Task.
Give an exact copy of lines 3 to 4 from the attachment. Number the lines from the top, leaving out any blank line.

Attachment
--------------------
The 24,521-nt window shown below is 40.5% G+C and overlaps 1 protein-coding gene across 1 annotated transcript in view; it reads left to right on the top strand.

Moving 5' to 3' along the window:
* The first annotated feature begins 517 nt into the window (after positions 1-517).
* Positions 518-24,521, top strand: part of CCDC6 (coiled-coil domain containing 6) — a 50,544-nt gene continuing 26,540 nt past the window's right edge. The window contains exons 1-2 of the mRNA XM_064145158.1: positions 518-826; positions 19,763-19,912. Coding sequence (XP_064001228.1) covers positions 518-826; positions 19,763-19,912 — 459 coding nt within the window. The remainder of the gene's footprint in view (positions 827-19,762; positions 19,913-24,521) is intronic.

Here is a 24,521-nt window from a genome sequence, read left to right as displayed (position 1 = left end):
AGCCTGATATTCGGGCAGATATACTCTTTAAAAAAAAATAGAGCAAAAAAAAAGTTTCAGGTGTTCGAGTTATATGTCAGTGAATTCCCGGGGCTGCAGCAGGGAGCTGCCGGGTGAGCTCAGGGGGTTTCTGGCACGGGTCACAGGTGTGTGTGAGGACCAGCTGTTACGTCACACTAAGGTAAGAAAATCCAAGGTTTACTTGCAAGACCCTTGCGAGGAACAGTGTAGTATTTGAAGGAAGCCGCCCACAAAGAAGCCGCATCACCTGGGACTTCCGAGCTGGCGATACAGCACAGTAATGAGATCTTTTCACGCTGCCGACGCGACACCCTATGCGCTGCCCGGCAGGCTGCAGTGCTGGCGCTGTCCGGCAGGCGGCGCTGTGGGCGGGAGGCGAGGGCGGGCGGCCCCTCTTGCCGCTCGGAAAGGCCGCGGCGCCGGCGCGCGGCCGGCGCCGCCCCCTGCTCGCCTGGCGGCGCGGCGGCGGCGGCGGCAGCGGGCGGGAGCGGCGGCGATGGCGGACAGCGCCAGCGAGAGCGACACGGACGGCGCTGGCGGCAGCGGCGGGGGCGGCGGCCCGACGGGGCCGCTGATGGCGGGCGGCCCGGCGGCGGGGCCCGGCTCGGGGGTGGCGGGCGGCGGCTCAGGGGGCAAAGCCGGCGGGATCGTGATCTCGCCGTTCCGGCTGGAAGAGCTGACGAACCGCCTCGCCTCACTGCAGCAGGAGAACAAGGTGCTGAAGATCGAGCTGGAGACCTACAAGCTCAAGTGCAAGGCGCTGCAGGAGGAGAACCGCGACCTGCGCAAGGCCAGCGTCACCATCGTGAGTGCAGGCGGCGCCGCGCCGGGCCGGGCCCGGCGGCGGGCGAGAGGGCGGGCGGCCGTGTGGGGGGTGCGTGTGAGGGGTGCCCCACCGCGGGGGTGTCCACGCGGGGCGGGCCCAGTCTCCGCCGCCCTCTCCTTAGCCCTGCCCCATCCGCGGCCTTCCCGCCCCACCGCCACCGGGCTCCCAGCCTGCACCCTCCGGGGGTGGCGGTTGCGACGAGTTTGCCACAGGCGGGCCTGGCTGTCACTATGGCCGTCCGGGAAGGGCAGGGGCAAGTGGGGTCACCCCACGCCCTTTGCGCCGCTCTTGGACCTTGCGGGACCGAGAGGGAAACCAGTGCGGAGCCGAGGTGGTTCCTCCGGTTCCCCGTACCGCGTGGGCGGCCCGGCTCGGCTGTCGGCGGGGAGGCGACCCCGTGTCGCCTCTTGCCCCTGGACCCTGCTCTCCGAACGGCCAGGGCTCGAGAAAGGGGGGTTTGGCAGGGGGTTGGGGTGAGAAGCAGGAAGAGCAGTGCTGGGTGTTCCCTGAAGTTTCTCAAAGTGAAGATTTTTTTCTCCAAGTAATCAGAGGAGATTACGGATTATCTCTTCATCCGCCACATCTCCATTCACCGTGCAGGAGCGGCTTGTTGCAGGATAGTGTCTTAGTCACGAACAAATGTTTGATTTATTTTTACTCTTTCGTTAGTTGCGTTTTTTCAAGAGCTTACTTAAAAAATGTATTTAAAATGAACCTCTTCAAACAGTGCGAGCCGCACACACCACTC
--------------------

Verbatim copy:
* The first annotated feature begins 517 nt into the window (after positions 1-517).
* Positions 518-24,521, top strand: part of CCDC6 (coiled-coil domain containing 6) — a 50,544-nt gene continuing 26,540 nt past the window's right edge. The window contains exons 1-2 of the mRNA XM_064145158.1: positions 518-826; positions 19,763-19,912. Coding sequence (XP_064001228.1) covers positions 518-826; positions 19,763-19,912 — 459 coding nt within the window. The remainder of the gene's footprint in view (positions 827-19,762; positions 19,913-24,521) is intronic.